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BlattaAnglicana last won the day on April 20 2019

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About BlattaAnglicana

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  1. I don't think there's anything at all wrong in getting emotionally attached to your pets - although I now have so many inverts (stick insects mostly but also 3 roach colonies of at least 50 individuals each) I simply don't have time to get attached to them individually, when I first had roaches (three and then five individuals) I really did "bond" with them and gave them names, so when they died I was quite upset and gave them a little "burial ceremony" too. I think if you have any interest in and empathy for living creatures in general then in my opinion you're bound to get attached to them,
  2. The only thing I can think of if there's no obvious physical cause of death is that there might have been residual pesticides on the food. Do you use organic fruit and veg to feed them? And if not do you wash and preferably peel the fruit and veg? I would certainly give that a try (I also peel and wash organic food as well just to be double sure!) if you aren't already doing so. If you are already feeding them organic food the only other possibility is perhaps the heat lamp is too close and hot for them? I use a heat mat (with a thermostat to control temperature) on my roach enclosures ra
  3. I've seen a few with one or two of their body plates turned up like that after a moult (usually to adulthood thought), but not all of them! For what it's worth the ones I've seen with one or two plates turned up seemed to have no issues with the deformation, were healthy and lived normal lives, but what I don't know is what causes it and whether this one will be any different because all its body plates seem to be turned up. I guess if it seems OK and is eating etc. the best thing to do would be to keep an eye on it and see what happens at its next moult?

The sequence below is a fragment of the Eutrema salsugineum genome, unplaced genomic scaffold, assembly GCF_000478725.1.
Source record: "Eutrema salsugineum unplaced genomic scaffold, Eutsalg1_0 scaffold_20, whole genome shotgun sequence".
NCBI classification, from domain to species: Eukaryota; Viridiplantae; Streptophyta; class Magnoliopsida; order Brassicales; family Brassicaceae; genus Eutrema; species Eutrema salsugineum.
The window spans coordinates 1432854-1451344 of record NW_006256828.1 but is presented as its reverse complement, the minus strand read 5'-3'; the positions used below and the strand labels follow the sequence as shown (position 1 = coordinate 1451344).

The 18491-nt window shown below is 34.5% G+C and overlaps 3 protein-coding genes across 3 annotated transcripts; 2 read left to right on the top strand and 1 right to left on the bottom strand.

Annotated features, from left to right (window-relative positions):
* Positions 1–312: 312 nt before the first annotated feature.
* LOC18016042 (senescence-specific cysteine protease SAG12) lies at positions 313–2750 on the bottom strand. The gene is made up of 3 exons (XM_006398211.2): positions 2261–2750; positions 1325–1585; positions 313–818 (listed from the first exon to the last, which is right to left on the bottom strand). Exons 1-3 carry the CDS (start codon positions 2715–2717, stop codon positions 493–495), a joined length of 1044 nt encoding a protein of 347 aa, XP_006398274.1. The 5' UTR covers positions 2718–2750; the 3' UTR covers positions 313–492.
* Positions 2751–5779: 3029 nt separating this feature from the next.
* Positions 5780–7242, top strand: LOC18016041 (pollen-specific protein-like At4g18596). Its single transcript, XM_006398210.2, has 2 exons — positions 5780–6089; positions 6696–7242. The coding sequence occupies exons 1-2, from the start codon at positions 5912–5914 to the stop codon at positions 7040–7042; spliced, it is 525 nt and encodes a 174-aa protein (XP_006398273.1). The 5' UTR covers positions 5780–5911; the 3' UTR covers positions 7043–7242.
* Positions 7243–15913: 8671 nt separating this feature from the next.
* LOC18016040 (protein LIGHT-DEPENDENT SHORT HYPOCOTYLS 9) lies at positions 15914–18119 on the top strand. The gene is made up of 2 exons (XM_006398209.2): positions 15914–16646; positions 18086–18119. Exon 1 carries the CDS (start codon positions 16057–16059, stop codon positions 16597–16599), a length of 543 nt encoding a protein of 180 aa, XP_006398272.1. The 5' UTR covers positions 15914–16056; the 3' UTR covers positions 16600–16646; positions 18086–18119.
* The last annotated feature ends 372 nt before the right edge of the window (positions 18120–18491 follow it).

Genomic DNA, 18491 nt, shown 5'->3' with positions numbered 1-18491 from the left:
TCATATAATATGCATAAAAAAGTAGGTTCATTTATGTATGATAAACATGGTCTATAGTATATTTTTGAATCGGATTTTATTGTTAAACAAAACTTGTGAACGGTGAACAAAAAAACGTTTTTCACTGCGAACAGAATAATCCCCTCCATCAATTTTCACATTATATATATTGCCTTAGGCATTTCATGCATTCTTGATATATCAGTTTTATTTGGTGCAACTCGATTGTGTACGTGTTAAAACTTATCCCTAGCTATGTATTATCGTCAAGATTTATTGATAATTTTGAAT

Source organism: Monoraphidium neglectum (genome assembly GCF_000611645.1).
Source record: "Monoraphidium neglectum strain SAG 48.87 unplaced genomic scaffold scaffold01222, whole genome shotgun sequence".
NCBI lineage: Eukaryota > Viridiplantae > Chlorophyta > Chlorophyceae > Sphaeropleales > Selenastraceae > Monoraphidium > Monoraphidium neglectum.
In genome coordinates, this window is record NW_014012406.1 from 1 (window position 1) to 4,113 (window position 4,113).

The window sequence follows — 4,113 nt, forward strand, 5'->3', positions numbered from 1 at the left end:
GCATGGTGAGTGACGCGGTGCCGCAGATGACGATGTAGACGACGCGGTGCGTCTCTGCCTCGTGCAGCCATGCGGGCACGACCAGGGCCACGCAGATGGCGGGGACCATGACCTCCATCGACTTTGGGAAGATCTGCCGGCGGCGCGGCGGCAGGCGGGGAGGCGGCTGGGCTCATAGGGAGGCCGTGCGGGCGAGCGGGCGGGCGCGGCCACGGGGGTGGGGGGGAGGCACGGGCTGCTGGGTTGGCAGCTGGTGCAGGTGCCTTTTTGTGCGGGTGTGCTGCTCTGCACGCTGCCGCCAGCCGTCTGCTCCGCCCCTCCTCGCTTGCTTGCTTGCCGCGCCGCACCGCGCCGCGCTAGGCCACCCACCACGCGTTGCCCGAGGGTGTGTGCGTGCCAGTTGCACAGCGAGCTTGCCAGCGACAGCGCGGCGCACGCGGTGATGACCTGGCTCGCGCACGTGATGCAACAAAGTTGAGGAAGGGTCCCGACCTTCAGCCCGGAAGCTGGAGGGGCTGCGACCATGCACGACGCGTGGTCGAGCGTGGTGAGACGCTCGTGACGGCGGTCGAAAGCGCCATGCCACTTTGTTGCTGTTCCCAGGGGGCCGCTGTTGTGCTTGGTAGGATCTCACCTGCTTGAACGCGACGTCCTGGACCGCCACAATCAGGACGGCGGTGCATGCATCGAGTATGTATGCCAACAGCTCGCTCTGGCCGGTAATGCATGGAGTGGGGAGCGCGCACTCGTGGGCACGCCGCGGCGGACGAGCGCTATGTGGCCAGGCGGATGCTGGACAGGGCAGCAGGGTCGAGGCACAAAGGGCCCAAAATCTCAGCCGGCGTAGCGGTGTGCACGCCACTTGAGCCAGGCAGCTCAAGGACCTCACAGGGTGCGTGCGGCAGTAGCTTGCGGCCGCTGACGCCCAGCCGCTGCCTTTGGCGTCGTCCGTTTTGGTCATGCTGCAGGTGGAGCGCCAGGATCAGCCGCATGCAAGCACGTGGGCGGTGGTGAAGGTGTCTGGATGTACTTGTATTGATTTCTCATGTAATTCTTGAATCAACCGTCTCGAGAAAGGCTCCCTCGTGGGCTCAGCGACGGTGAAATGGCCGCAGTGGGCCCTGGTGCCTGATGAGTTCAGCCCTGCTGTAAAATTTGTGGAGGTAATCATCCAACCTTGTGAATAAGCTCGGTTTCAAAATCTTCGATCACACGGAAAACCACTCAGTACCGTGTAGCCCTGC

4. OK that just looks like she has died and been partially eaten, it’s not a prolapse. She might have been the one who gave birth but I wouldn’t say the two events were necessarily connected - it’s just as likely that another female gave birth to the nymphs and this one happened to have died on the same night. in my experience E. javanica live about two years, they don’t seem to live as long as the other hisser species, although to be fair my javanica colony is more crowded than my other hisser colonies so that may also be a factor.